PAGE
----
LASER: Riskier than you think
I have some academic friends that are fond of reminding me that just because you know a word, you don’t necessarily know what it means. Laser is a good example. We all use the word. When I took college physics, admittedly back in the days of slide rules and log tables, it was a big deal when a laser device the size of a shoe box was brought into lab and shined on the wall. My only previous exposure to lasers was from the movie Goldfinger where Sean Connery was going to be split in two by a laser beam. I learned the meaning of laser, but when the FDA issues a safety alert, I had to go to the dictionary for an accurate definition. Do you know what laser means?
Definition of laser
Laser is an acronym for Light Amplification by Stimulated Emission of Radiation. I didn’t find that particularly helpful. Webster’s Collegiate Dictionary defines laser as “a device that utilizes the natural oscillations of atoms or molecules between energy levels for generating coherent electromagnetic radiation in the ultraviolet, visible of infrared regions of the spectrum.” I hope this definition is more useful to you than it is to me. Actually, it is a great reminder that we are so wrapped up in and conversant about technology that we think we know more than we do. We can become inured to risk. We are inadequately vigilant and lose situational awareness. How many of us use laser pointers, but don’t know the power they emit? What is a safe power level?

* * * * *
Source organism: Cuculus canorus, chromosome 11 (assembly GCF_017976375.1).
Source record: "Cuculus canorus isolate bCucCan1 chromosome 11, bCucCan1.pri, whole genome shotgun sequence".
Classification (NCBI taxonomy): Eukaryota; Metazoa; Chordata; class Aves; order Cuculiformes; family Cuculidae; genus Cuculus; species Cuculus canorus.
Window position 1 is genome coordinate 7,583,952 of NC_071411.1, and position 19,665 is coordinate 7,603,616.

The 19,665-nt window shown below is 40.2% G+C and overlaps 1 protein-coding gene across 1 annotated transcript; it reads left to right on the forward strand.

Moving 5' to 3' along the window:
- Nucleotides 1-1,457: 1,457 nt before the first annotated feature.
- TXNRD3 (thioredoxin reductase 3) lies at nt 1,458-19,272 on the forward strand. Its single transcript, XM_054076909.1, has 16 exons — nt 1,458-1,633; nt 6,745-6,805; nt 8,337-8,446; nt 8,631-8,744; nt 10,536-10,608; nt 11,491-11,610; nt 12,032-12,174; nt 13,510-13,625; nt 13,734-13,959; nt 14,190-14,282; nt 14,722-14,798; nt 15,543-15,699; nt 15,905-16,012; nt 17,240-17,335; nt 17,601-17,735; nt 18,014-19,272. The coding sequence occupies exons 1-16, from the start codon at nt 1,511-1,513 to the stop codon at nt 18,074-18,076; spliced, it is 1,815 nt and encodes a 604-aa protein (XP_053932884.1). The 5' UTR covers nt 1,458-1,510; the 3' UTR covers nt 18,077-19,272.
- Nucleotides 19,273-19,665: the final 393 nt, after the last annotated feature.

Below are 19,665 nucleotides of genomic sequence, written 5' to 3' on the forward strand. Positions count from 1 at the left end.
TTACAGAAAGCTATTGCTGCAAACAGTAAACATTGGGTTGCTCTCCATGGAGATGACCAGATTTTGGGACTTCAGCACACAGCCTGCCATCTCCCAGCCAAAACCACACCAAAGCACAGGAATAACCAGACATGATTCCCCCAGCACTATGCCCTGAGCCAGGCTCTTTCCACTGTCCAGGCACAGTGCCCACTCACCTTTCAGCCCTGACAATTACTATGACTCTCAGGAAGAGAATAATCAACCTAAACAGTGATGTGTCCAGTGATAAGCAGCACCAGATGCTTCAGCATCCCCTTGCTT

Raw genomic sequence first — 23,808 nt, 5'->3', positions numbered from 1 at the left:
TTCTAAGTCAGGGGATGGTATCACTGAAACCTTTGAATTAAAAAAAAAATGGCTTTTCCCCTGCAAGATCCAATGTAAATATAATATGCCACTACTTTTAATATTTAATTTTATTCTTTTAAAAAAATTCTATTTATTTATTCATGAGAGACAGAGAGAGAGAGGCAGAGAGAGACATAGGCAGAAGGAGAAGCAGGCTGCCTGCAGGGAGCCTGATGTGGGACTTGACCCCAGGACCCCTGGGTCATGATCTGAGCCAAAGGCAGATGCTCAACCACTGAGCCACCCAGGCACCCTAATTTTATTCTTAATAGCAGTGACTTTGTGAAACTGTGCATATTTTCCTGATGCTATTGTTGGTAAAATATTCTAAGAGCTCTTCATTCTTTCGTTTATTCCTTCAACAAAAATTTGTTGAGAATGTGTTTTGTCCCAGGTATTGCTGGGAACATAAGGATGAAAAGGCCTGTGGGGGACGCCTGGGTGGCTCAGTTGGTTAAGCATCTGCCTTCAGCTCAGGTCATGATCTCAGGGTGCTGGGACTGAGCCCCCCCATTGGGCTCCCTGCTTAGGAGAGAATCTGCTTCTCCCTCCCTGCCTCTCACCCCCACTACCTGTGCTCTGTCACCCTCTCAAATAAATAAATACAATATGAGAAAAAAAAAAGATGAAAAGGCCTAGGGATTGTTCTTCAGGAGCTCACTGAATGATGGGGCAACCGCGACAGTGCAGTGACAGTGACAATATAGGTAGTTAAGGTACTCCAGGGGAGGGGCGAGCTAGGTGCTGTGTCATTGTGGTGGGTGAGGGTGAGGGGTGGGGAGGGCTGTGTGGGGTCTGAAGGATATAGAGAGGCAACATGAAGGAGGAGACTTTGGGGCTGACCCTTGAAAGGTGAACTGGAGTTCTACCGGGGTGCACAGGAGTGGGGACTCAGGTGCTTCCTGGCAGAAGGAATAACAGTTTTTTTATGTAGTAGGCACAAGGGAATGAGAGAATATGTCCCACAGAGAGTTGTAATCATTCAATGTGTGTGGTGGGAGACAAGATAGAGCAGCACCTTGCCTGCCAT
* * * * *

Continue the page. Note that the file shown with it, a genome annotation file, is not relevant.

The risks of lasers
The FDA reminder points out that most products containing lasers are safe, but some are used as toys. For example, the visible light power of hand-held pointers is limited to 5 milliwatts. Even at this level a laser aimed directly at an eye can cause temporary flash blindness. Reflexes such as blinking or moving the eyes usually have protective effects that decrease the likelihood of permanent injury, but intentionally looking at a laser will cause injury. Some injuries that impair vision are painless. Lasers that emit more than 5 milliwatts of visible light power can cause permanent injury and even burn skin.
The FDA reminds us that laser pointers are not toys. Children should not be allowed to use them. Never buy a pointer that doesn’t have the power printed on it or exceeds 5 milliwatts. Never shine a laser at any person, pet, vehicle, or aircraft. Do not aim a laser at any reflective surface, i.e., a mirror or shiny surface. Any time a laser and an eye make contact, seek immediate medical attention. Remember the injury may be painless. The FDA has found that some labels are misleading.
High powered lasers may be promoted as powerful, bright, ultra, super, military, military grade, super bright, strong, balloon pop, burn, adjustable focus, and lithium powered. If you see these words, the product likely exceeds 5 milliwatts. Safe laser pointers are usually small and use button batteries. If it is the size of a pen or bigger, (like a flashlight) and uses AA or AAA batteries, it is likely too powerful. Avoid laser pointers that have a removable cap that spreads the beam into a pattern. When the cap is removed, the single beam may exceed 5 milliwatts. If laser pointers are advertised in videos or photos that show them burning, melting, or popping balloons. Don’t buy them.
Are there any other devices you use regularly that are dangerous? Think about it.
FDA MedWatch-Hand-held Laser Pointers-Risk of Eye and Skin Injuries. www.fda.gov/MedWatch. Accessed January 13, 2016 at 9:12 am.
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